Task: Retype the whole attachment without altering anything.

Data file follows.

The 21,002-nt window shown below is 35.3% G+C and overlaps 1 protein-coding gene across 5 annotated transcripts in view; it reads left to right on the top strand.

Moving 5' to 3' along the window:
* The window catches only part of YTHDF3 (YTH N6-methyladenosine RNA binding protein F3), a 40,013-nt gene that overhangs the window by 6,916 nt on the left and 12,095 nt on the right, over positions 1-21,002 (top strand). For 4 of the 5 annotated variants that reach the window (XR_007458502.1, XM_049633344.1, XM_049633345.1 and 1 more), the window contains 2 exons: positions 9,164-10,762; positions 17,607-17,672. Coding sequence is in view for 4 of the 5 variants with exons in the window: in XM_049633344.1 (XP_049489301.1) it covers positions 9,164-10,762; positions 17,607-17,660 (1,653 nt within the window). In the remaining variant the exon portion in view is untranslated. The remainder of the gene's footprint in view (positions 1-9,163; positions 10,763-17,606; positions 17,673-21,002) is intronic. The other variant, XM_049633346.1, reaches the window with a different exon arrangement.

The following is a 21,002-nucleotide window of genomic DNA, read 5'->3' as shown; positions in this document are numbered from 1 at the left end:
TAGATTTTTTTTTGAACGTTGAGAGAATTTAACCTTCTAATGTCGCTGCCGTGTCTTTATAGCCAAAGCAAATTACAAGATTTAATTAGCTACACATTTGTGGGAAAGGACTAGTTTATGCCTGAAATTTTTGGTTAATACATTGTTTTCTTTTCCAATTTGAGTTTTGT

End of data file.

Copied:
The 21,002-nt window shown below is 35.3% G+C and overlaps 1 protein-coding gene across 5 annotated transcripts in view; it reads left to right on the top strand.

Moving 5' to 3' along the window:
* The window catches only part of YTHDF3 (YTH N6-methyladenosine RNA binding protein F3), a 40,013-nt gene that overhangs the window by 6,916 nt on the left and 12,095 nt on the right, over positions 1-21,002 (top strand). For 4 of the 5 annotated variants that reach the window (XR_007458502.1, XM_049633344.1, XM_049633345.1 and 1 more), the window contains 2 exons: positions 9,164-10,762; positions 17,607-17,672. Coding sequence is in view for 4 of the 5 variants with exons in the window: in XM_049633344.1 (XP_049489301.1) it covers positions 9,164-10,762; positions 17,607-17,660 (1,653 nt within the window). In the remaining variant the exon portion in view is untranslated. The remainder of the gene's footprint in view (positions 1-9,163; positions 10,763-17,606; positions 17,673-21,002) is intronic. The other variant, XM_049633346.1, reaches the window with a different exon arrangement.

The following is a 21,002-nucleotide window of genomic DNA, read 5'->3' as shown; positions in this document are numbered from 1 at the left end:
TAGATTTTTTTTTGAACGTTGAGAGAATTTAACCTTCTAATGTCGCTGCCGTGTCTTTATAGCCAAAGCAAATTACAAGATTTAATTAGCTACACATTTGTGGGAAAGGACTAGTTTATGCCTGAAATTTTTGGTTAATACATTGTTTTCTTTTCCAATTTGAGTTTTGT